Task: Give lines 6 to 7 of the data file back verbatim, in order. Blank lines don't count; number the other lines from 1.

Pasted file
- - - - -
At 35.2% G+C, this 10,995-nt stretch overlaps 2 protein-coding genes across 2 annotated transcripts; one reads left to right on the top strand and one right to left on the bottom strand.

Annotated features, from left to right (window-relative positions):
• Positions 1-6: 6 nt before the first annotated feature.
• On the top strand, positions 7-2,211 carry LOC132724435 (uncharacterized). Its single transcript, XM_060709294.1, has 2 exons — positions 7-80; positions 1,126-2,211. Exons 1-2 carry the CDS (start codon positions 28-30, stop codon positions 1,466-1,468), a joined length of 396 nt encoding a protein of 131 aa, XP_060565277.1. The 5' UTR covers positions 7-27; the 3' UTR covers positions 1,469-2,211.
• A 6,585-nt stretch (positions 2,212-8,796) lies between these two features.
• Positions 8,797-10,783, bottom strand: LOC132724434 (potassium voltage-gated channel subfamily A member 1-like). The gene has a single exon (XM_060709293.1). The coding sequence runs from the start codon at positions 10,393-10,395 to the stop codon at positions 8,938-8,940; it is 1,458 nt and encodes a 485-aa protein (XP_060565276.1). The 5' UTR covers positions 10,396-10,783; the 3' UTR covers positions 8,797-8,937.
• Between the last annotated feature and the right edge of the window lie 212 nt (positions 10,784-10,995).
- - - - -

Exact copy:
• Positions 8,797-10,783, bottom strand: LOC132724434 (potassium voltage-gated channel subfamily A member 1-like). The gene has a single exon (XM_060709293.1). The coding sequence runs from the start codon at positions 10,393-10,395 to the stop codon at positions 8,938-8,940; it is 1,458 nt and encodes a 485-aa protein (XP_060565276.1). The 5' UTR covers positions 10,396-10,783; the 3' UTR covers positions 8,797-8,937.
• Between the last annotated feature and the right edge of the window lie 212 nt (positions 10,784-10,995).